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The House of Commons lies empty on Sept. 10, 2009, a few days before Parliament resumes amid threat of an election. (Adrian Wyld/The Canadian Press)
The House of Commons lies empty on Sept. 10, 2009, a few days before Parliament resumes amid threat of an election. (Adrian Wyld/The Canadian Press)

Andrew Steele

Let the desk-thumping begin... Add to ...

Canada's Parliament is resuming next Monday, and fans of witless partisan buffoonery will no longer have to watch Fox News to get their fix.

Personally, I like a vibrant legislature where heckling and rhetoric are in flight.

On the wall of my office hangs Le Parlement de Londres by Claude Monet, a gorgeous painting of the Palace of Westminster backlit in the smog of Victorian London. The British mother Parliament was - and to an extent still is - a caldron of ideas constantly bubbling and spitting. The key figures command their power not through votes but their voice.

Robert Peel dominated the British Commons without flattery, kind words or good manners. He dominated it through command of facts and figures, of the sheer power of his intellect.

Peel himself was brought down as Conservative leader not by a quiet conspiracy or angry party associations. His defeat was an execution carried out through the bitter wit of Benjamin Disraeli, who night after night rallied the Conservative Party against its erstwhile leader for the sin of repealing protectionism and betraying the core principle of his faction.

For this political patricide, Disraeli earned the lifelong enmity of William Gladstone. Each would become leader of their party, and trade the office of prime minister between them for two decades. Their exchanges remain the stuff of legend, an extended dialogue that forms the intellectual spine of the liberal-conservative debate.

The mother Parliament at Westminster was at times venomous but always erudite and often profound. To this day, words matter at the Palace of Westminster.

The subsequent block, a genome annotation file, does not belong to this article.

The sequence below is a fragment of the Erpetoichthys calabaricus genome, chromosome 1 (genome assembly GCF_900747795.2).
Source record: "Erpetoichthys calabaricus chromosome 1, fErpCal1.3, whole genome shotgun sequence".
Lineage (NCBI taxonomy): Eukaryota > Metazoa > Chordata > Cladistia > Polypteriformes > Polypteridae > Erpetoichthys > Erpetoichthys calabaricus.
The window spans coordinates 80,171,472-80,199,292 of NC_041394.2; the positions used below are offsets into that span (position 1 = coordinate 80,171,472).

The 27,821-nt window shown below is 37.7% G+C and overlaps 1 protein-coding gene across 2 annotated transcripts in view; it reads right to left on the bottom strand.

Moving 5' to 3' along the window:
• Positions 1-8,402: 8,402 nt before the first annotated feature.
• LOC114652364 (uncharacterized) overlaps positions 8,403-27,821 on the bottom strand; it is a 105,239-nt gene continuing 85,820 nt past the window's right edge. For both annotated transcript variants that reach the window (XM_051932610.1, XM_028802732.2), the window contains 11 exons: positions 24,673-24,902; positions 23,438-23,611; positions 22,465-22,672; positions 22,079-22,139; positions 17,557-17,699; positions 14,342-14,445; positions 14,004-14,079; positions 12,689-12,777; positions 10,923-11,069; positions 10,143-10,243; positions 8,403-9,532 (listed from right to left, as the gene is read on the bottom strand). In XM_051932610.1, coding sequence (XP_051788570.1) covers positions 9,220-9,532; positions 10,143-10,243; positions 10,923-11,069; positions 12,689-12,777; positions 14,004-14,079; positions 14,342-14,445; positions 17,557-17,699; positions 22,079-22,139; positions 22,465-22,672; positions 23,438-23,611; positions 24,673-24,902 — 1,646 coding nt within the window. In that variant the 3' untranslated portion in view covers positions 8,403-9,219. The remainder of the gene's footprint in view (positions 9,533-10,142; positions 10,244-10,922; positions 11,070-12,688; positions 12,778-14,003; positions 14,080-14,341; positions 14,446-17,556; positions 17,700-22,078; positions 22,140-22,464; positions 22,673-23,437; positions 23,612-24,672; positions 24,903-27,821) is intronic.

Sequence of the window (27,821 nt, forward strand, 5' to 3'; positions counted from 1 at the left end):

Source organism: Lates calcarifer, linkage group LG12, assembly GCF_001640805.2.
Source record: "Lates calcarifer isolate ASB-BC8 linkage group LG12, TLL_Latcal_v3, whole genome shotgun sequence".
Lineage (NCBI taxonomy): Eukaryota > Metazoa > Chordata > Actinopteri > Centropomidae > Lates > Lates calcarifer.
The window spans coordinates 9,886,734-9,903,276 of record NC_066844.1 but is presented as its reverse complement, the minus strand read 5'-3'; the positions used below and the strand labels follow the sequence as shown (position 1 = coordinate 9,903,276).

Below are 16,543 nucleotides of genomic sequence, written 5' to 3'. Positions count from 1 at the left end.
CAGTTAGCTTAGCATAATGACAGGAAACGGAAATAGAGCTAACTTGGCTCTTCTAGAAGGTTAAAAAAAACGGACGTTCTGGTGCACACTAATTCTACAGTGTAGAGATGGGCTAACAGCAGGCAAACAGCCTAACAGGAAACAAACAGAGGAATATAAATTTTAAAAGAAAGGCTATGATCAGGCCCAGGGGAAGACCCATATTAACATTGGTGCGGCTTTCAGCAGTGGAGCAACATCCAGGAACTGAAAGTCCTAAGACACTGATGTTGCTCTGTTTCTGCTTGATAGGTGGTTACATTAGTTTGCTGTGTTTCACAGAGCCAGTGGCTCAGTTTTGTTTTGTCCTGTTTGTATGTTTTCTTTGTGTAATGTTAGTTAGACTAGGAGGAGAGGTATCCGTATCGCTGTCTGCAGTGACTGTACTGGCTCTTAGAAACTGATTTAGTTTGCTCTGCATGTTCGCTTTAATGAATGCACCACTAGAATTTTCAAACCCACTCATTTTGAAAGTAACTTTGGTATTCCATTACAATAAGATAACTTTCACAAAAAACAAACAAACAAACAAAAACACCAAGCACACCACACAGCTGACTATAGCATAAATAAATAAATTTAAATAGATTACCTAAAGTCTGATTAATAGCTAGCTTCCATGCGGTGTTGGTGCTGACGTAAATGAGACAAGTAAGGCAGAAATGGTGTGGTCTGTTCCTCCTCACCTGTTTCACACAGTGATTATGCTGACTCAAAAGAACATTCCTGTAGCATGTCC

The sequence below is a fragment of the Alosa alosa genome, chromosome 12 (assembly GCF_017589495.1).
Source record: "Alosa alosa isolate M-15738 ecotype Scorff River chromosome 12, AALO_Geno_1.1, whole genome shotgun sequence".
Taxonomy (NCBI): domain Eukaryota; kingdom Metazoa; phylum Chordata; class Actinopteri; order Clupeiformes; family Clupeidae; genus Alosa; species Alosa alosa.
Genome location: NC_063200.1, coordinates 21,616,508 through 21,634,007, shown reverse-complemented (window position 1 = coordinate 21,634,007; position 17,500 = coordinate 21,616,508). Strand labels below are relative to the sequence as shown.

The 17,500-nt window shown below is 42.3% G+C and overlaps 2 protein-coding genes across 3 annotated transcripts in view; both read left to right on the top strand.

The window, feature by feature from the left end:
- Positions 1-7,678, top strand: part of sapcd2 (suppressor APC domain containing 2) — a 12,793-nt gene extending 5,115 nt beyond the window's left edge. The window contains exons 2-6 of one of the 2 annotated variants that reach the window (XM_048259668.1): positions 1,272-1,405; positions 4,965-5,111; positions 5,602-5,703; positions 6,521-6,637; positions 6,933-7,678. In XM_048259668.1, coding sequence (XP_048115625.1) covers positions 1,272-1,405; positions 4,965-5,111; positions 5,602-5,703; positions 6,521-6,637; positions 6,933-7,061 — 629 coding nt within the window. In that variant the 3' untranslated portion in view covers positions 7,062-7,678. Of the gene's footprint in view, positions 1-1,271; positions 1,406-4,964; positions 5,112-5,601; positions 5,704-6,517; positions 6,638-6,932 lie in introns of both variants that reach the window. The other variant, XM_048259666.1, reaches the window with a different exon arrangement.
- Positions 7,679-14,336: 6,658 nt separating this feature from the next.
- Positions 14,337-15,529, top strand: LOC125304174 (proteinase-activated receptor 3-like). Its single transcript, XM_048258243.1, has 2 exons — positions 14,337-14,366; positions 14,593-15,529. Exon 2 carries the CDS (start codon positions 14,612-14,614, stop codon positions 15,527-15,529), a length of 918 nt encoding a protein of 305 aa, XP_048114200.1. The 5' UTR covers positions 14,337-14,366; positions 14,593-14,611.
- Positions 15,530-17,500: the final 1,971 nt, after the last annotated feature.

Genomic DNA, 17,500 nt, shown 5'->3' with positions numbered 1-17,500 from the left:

Politics is a clash of ideas. Those ideas arouse passions. Parliament should not be a garden party.

But at the same time, it should not be a cattle call.

The role of MP in Canada's current era of the minority government to that of chess piece, vote token, and occasional theatrical chorus member.

Far too much of the activity of the current federal House of Commons is a graceless, brutal and mindless partisanship that is not about ideas so much as bludgeoning one's opponent with hoots and curses.

Wit is lost in today's Commons, and has been replaced by blurts that would make a soccer hooligan shake his head in exasperation at the pure lack of creativity.

For all this, the Members of Canada's Parliament are for the most part intelligence and well-meaning.

It's not the players themselves. Canadian politicians are hardly unusual in their antics.

India's Lok Sabha's was calculated to waste 22 per cent of its time on unruly Parliamentary nonsense.

Taiwan is legendary for its Parliamentary fistfights, including female legislators getting in - what can only be called - a catfight.

Parliamentary brawls also occurred recently in the Ukraine, Bolivia and Alabama.

Last night's health-care address to Congress by President Barack Obama shows that republican legislatures can also erupt into childish stupidity.

The same absurd overuse of the standing ovation found in Canadian Parliament is alive and vibrant in Congress. Obama enjoyed 19 last night, one fewer than the original Broadway production of Cats on its opening night.

One Representative displayed hokey homemade signs asking "what plan?" and "what bill?" interchangeably through the speech.

Obama's supporters hooted and hollered their praises, while his opponents made good use of their high-school drama classes with over-the-top frowning and pouting.

But there was still a certain sweetness to the proceedings.

Rep. Joe Wilson made national news by heckling loudly at one point "you lie!"

This is such a mundane aspect of Canadian politics there is a ritual around calling someone a liar, either to later be withdrawn or to get a little news with a temporary banishment from the House.

Poor behaviour is not a function of the people in the Commons. It's found around the world.

Unfortunately, that is cold comfort for Parliament watchers.

The fall is going to be particularly awful.

The Conservatives are going to be executing a series of trap plays to wedge the Liberals. The opposition will huff and puff. Tempers will flare. The media will enjoy the blood.

Our House of Commons has rarely been anywhere near the Lincoln-Douglas debates, but it would be nice if we could elevate our game to at least the caustic feud of Pearson and Diefenbaker rather than the morass of gormless blather we can anticipate.

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